Surveying the semester with OMETs


Thomas J. Yang

Professors often have difficulty encouraging students to complete OMET surveys at the end of a semester. (Photo by Thomas Yang | Visual Editor)

By Bailey Frisco | Staff Writer

As each semester winds down and students begin to prepare for finals, they are burdened with one more task to complete — OMETs.

OMET — Office of Measurement and Evaluation of Teaching — is a department at Pitt that administers a survey of student opinion for professors. The main objective of the survey is to evaluate teaching effectiveness.

Madison Heebner, a sophomore studying German, said she thinks OMETs are useful for the instructors, but can be repetitive for the students. Heebner noted a drawback to the OMETs is most of them ask the same questions.

“It’s difficult to tell someone what they should be doing when you have pretty basic questions,” Heebner said. “Even with the comments, it’s kind of hard to tell someone what you think they should be doing better when you have five more [surveys] to complete.”

Some of her past professors added their own questions onto the OMET form, and some seemed to take the OMETs more seriously than others. Heebner said she would put more time into the survey when it seemed like it was important to the professor, and worry about it less when the professor seemed not to care about it.

Lisa Votodian — assistant to the director at OMET — said the response to the survey from the faculty is positive, and they enjoy getting the student responses.

“Many instructors are very attentive to the survey process, and check their response rates periodically and contact us if they feel that there are any issues with any aspect of the survey administrations,” Votodian said.

Jeff Oaks, a Pitt professor in the department of English writing for the last 30 years, is among the professors who feel the OMETs are important.

Oaks said the OMETs can be beneficial to professors in terms of helping them get raises and promotions. He said part-time professors get new contracts every semester, whereas full-time, non-tenured professors — such as himself — get new contracts every five years. This means that a professor with a five-year contract and a generally positive reputation with OMETs, like Oaks, has a solid chance of getting his contract renewed, while part-time professors rely more heavily on the semestral evaluations to maintain their positions.

“If you are part-time, the OMET has a bigger effect on your being hired because you have to be hired more often, in a way,” he said.

There is one thing he doesn’t like about the OMETs — getting the students to actually fill them out. This becomes an added responsibility for the professor. In order to get his students to complete the OMETs, Oaks tells his students to bring a device to the last class and gives them 15 minutes at the beginning of the class to fill them out.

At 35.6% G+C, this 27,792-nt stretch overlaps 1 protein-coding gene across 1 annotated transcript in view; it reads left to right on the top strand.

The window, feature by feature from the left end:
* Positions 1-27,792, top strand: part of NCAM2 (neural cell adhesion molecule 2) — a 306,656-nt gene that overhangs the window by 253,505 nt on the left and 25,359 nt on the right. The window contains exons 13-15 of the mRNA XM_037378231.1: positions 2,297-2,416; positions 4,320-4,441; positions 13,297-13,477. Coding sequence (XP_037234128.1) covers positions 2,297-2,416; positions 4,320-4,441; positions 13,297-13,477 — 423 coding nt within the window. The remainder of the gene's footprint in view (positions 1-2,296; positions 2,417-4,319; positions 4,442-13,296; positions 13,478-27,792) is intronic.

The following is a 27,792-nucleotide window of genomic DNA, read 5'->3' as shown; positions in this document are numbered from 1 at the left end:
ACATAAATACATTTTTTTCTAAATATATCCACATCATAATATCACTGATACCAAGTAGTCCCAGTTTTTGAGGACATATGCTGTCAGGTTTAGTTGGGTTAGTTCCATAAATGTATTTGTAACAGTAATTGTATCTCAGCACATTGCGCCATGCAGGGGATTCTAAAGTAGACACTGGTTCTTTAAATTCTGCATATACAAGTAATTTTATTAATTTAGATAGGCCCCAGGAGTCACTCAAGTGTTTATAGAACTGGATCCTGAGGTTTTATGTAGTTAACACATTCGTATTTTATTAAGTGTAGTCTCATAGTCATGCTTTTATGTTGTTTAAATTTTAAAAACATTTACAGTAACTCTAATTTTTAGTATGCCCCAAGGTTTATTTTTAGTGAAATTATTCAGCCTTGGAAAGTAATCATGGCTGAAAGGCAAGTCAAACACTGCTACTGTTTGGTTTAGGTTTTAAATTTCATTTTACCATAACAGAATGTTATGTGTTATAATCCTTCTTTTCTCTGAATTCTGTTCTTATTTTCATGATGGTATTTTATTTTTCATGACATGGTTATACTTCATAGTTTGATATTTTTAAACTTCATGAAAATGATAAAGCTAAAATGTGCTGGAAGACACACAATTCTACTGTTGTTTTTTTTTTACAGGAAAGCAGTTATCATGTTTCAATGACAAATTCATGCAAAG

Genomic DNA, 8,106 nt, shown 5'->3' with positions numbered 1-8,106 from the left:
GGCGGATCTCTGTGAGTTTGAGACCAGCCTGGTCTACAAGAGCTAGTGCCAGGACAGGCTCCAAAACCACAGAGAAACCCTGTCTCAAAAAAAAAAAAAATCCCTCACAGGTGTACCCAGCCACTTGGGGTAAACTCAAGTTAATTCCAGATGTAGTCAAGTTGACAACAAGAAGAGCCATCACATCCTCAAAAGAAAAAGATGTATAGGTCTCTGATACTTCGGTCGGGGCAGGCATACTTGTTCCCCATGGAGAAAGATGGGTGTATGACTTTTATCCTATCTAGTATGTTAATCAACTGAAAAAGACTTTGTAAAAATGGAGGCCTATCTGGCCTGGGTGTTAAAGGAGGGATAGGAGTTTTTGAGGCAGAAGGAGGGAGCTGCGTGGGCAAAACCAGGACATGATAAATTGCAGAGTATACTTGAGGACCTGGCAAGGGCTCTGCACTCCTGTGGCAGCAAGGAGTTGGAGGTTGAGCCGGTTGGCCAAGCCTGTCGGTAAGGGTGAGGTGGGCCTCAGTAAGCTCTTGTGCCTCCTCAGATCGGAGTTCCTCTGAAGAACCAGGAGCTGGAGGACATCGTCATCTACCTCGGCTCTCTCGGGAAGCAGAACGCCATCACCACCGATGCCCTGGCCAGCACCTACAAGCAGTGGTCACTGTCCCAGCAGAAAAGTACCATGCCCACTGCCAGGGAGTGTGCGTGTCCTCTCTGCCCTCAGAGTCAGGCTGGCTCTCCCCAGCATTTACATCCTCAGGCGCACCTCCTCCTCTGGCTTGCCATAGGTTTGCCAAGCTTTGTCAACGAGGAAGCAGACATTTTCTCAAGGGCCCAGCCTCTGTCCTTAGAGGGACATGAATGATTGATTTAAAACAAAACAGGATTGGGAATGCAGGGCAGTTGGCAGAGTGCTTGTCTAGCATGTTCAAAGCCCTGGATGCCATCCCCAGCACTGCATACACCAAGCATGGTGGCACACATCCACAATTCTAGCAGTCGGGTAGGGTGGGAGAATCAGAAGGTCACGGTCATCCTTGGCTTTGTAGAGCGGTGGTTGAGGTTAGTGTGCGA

“It seems to me there needs to be some other system to get the students to respond better, if they want more responses,” he said.

Heebner said one of her professors used the same tactic as Oaks of setting aside time for the students to fill out the OMETs, even going so far as to leave the room so students could have some privacy.

Professors who utilize this tactic to get their students to complete the surveys are taking a similar approach to how the survey used to be completed. The only difference is they are no longer handwritten.

Oaks said the OMETs used to be proctored by a student who was paid to administer the survey while the professor left the room during the last 15 minutes of class. He said the survey was not digital then, but handwritten instead. There are still students, however, like Heebner, who don’t require this sort of pressure and voluntarily complete the survey in certain cases.

“I will say that I’ve never really looked forward to telling a professor off, but I did have one who I wasn’t really a fan of, and I did look forward to giving my feedback — but not in a scathing way,” Heebner said.

Nancy Reilly, director at OMET, said the OMETs have been in existence for a long time, but only started being completed online less than 10 years ago. She said the surveys emerged when she worked in the OMET office in 1979, but became widespread by the time she returned again in 1998.

“They started out just in the School of Arts and Sciences back in the mid-to-late 70s, and then slowly expanded to other schools like Education,” Reilly said.

Reilly said the survey format changed again slightly last year when the office signed onto a new survey software company that was more efficient and included more features. Since the OMETs were instituted, though, they have maintained the objective of protecting the identity of each student who completed the survey.

One misconception about the surveys is that they are entirely anonymous, but this is only true for professors who view them. According to Votodian, the OMET staff sees each response and its correlation to a specific student, but that information is kept confidential and not passed on to the instructors.

Students, though, appreciate the privacy when it comes to giving an honest review of their professors. The confidentiality allows them to provide feedback of their professors without fear of retribution.

“It’s nice that they’re confidential because you can provide your opinion to a professor — even if it’s negative. You don’t have to be afraid of them,” Heebner said.

Sarah Frumkin contributed reporting.